He had always seemed too good to be true, my old friend. But then we fell out, over a woman perhaps, or differing interpretations of friendship, or perhaps through growing older. So I had not seen him for ten, maybe fifteen years, when he walked right by me. I only understood it was him when we had passed; a flicker at the corner of his eye caught mine. Perhaps – again, I’m unsure – the tremor was a sign that he had seen me.
I walked on a few steps; I slowed; I stopped. Would I turn and see him close behind me, smiling or frowning or looking puzzled, or would he have disappeared amongst the crowds? Or would I turn at all? Perhaps it was not him I could convince myself. I turned. He stood there, older, softer, his eyes the same.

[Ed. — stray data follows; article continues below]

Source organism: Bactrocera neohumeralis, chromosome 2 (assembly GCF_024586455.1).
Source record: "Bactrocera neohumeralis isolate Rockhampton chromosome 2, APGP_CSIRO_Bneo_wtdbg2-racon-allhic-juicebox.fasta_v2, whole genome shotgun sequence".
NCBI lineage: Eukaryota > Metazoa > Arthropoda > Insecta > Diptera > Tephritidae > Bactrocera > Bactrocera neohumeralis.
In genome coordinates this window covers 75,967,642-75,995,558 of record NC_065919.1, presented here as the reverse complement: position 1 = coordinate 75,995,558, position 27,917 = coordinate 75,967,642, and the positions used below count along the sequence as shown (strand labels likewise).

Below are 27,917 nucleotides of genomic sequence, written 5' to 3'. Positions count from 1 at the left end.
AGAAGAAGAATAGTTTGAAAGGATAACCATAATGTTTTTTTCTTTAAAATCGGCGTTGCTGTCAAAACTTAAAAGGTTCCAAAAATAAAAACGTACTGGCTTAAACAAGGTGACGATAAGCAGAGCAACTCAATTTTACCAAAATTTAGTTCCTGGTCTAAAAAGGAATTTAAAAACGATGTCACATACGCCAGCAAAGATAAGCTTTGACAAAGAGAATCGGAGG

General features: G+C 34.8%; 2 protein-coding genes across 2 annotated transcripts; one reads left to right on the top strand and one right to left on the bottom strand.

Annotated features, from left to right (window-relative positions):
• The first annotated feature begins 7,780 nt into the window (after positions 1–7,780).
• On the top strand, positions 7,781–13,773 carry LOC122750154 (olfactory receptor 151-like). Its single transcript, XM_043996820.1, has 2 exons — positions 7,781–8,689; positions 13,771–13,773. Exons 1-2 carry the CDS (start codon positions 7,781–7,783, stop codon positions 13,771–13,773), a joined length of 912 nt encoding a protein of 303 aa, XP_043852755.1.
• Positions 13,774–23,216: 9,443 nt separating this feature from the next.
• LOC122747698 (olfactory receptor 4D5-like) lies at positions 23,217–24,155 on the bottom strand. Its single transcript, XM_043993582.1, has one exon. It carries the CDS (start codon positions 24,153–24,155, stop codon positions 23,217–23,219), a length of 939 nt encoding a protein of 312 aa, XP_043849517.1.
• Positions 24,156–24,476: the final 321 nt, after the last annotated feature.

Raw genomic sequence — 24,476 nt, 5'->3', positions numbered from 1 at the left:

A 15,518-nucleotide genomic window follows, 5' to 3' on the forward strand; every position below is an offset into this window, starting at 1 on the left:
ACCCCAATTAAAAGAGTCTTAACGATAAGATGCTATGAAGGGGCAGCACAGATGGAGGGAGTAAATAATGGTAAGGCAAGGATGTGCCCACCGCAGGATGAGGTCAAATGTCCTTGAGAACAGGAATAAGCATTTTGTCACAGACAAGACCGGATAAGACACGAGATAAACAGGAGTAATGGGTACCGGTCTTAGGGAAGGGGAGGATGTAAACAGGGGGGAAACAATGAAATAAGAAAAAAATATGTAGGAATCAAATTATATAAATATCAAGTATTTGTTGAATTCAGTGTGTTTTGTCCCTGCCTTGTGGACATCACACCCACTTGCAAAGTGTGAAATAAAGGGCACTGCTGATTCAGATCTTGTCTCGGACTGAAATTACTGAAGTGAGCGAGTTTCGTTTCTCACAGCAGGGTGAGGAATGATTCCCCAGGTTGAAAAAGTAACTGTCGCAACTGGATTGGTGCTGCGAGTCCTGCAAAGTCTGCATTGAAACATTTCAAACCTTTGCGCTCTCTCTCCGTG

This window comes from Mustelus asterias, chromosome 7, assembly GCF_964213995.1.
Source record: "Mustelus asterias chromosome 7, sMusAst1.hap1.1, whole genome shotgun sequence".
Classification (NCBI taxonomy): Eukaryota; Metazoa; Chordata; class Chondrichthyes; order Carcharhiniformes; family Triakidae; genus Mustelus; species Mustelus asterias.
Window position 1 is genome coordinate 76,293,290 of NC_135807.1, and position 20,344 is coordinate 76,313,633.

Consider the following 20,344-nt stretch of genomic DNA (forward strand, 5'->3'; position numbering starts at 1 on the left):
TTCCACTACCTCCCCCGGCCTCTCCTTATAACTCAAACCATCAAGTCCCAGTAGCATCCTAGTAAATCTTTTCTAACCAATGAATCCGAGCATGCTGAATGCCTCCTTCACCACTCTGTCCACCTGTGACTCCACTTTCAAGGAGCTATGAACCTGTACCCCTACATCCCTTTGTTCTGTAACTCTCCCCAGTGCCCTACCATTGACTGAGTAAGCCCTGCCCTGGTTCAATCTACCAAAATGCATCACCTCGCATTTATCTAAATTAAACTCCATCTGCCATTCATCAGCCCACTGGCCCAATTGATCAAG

So we went for a coffee and a promise to catch up and I’m sorry, no I am, and him and then me and then him and then we both looked at the time again and I thought of having to run to catch up and the years we had spent without talking.
And there was an uncomfortable shuffle and a handshake became an embrace and our gripped hands were caught tight like a fist between our chests, knuckles grinding ribs, and he looked at me and I looked back and I saw that he knew and I tried to show that I did too and then we separated and turned away and everything that had to happen happened.